In Jazz Age Paris, Harris Stuyvesant is looking for a young woman who seems to have dropped out of sight at the end of March. It's now August, and her family is very worried. Harris has a past as an FBI agent, and a friend recommended him to Phillipa Crosby's family to track her down.
Paris isn't new territory for him, but he hasn't been there in a while, and he didn't previously spend his time looking into the darker corners of the Paris art world. As he looks for Phillipa--Pip, as he knew her briefly back in February--the same three names keep cropping up--Man Ray, Didi Moreau, and a distinguished war hero mostly known simply as le Comte. Pip was drawn into the surrealist art world, whose artists react to the brutality of the Great War by challenging all social norms and bringing dreams and nightmares to life.
As he works his way through the evidence, he learns that Inspector Emile Dussaint of the Paris police has more than thirty unsolved missing persons cases over the last two years, and is looking for a pattern among them. Harris begins to fear that he may be right, and that Pip may be part of the pattern. But along the way, he also finds he has to dig into rather than forget his own past. He's still reeling from the events of three years ago, when his own dreams were exploded, and both an old friend and an old love prove to figure in his investigation. He needs the talents of one, and the other is now attached to the same surrealist art world that has seemingly swallowed Pip.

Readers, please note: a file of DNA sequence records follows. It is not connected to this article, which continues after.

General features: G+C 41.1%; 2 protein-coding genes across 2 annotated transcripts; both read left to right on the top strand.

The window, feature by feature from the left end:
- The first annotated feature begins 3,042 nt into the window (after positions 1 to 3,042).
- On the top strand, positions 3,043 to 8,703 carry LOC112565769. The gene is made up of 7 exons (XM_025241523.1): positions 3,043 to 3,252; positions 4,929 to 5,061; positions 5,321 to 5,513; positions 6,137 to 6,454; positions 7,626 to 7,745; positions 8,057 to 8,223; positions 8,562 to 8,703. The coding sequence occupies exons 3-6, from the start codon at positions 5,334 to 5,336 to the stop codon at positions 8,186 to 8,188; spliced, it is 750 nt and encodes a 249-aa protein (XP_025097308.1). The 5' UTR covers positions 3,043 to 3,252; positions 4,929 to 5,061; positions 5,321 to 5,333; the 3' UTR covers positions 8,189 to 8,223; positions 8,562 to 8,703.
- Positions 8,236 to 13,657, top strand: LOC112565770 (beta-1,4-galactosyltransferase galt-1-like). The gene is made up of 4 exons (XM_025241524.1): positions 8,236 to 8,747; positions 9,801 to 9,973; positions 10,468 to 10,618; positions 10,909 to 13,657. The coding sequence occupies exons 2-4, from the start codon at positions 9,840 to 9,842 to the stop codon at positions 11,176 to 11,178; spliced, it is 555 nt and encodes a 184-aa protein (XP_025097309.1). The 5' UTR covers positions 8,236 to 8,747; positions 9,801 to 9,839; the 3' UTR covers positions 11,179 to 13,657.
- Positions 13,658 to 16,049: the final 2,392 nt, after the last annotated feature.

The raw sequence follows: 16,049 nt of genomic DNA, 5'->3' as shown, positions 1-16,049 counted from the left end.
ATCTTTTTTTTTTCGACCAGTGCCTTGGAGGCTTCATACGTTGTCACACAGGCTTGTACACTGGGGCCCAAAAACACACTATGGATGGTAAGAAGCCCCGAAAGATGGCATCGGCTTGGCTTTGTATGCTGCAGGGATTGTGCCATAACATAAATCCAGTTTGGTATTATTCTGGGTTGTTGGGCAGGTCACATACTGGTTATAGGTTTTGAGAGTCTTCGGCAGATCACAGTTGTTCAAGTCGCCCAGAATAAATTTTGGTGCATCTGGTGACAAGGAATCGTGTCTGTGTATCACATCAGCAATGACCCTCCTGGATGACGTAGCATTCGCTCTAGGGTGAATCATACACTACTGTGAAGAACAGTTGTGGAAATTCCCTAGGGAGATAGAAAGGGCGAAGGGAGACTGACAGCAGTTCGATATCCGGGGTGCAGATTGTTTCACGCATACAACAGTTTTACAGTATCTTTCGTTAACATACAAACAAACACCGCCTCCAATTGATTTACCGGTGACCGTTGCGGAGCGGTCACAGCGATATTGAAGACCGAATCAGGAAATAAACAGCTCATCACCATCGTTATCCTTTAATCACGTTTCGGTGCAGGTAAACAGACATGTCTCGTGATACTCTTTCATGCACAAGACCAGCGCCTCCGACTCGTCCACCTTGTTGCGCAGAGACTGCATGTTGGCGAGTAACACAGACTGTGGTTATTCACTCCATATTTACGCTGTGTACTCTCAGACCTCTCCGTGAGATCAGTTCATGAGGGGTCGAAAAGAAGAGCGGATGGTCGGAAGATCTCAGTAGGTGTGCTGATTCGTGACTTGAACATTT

Historical and fictional characters are blended smoothly, without clumsy name-dropping, and Harris and other major and minor characters have those characters beautifully unfolded before us. It's an absorbing, compelling mystery.
I bought this audiobook.